Reaching Others University at Buffalo - The State University of New York
Skip to Content
UB Reporter

Greek novelist Michalopoulou to appear in fiction series

Published April 3, 2014

Award-winning Greek novelist and short story writer Amanda Michalopoulou will read from her first translated novel, the evocatively titled “Why I Killed My Best Friend,” at 7 p.m. April 10 in Hallwalls Cinema, 341 Delaware Ave., Buffalo, as part of the Department of English’s Exhibit X Fiction Series.

The reading is free and open to the public.

One of Greece’s leading contemporary writers, Michalopoulou is the author of six novels, three short story collections and a series of children’s books. She has won the country’s highest literary awards, including the Revmata Prize, the Diavazo Award and the Prize of Athens Academy, and has been nominated for and won several U.S.-based awards as well.

Michalopoulou’s first book to be translated into English — a collection of stories called “I’d Like” —was nominated for the Best Translated Book Award and won the International Literature Prize from the National Endowment for the Arts.

Her first translated novel, “Why I Killed My Best Friend,” is set against the turbulent landscape of Greek political and economic unrest. Exhibit X director Christina Miletti, associate professor of English, says the novel explores the friendship of two cosmopolitan girls — one from Athens by way of Africa, the other from Paris — and how their love and competitiveness translates into a difficult relationship —what the narrator calls “odiodsamato,” which, loosely translated, means “frienemies.”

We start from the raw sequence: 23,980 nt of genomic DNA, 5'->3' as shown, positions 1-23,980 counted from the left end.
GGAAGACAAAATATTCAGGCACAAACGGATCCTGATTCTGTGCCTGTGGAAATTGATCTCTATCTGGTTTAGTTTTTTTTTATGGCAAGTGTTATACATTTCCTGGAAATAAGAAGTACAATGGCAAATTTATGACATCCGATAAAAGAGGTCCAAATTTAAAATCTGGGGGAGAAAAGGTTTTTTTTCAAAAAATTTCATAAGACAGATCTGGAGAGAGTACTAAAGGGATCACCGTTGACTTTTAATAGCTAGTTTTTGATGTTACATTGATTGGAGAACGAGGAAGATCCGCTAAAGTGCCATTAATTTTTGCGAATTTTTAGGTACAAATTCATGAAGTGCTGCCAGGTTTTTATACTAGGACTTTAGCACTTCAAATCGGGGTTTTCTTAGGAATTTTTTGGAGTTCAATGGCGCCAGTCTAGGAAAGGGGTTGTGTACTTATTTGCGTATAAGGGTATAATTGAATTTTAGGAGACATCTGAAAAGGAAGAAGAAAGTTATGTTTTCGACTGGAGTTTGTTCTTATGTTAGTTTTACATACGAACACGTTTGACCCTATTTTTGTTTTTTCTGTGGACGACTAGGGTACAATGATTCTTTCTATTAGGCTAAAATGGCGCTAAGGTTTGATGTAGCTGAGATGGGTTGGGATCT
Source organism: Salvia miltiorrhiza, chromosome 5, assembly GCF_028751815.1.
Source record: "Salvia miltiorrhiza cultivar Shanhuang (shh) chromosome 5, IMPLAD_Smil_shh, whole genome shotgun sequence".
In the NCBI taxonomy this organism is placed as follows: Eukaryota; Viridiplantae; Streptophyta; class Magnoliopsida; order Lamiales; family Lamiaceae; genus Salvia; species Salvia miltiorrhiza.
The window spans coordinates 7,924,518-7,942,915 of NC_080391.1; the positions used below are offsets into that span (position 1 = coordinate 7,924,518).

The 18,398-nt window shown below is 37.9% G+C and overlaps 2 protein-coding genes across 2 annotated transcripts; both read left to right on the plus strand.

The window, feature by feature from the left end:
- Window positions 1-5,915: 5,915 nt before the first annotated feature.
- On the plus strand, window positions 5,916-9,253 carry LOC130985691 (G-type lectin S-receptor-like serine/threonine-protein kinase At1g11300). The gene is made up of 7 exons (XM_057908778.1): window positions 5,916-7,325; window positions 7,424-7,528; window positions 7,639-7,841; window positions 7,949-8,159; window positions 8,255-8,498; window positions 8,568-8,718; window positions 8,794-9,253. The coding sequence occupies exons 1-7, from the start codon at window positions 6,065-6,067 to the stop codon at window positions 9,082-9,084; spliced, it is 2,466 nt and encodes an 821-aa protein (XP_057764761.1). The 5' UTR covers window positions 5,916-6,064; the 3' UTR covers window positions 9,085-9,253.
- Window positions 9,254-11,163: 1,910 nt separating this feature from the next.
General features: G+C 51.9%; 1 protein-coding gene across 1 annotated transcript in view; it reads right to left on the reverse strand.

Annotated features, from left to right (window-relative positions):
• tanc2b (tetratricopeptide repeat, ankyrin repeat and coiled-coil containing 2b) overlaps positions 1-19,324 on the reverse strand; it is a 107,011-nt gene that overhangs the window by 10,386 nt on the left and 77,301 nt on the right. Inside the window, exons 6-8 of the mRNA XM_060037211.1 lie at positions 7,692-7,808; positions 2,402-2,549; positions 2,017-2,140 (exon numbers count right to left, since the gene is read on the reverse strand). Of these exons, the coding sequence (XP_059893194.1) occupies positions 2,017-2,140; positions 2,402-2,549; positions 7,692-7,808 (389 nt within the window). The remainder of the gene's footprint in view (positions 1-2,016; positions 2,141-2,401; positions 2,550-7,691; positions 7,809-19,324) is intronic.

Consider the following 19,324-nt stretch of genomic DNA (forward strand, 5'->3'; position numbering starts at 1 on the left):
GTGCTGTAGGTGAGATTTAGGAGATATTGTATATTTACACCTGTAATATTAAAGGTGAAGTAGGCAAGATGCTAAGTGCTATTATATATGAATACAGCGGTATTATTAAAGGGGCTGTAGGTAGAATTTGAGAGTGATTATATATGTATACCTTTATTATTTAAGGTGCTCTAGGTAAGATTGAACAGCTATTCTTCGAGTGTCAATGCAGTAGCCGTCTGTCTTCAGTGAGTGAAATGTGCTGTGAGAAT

A significant element of the novel explores our increasing global identities, Miletti says.

“Michalopoulou borrows Debord’s notion of ‘psychogeography’ and investigates how our sense of space, our sense of self, is constantly reinvented in the contemporary moment,” she says. Michalopoulou has written many of her novels while living in Germany, France, the U.S. and Switzerland, and has said that living in those countries has given her “the freedom to invent other identities — and yet I cannot escape my Greek identity,” Miletti relates.

“This combination is an ideal breeding ground for the imagination,” she adds.

“In all of Michalopoulou’s work, we are presented with a constellation of unusual stories, characterized as much by lyrical and hypnotic prose as by their movement between languages, people, and places,” Miletti says. “Marked by unerring cosmopolitanism, it’s no surprise that Michalopoulou has been described as one of Greece’s most innovative young story tellers.”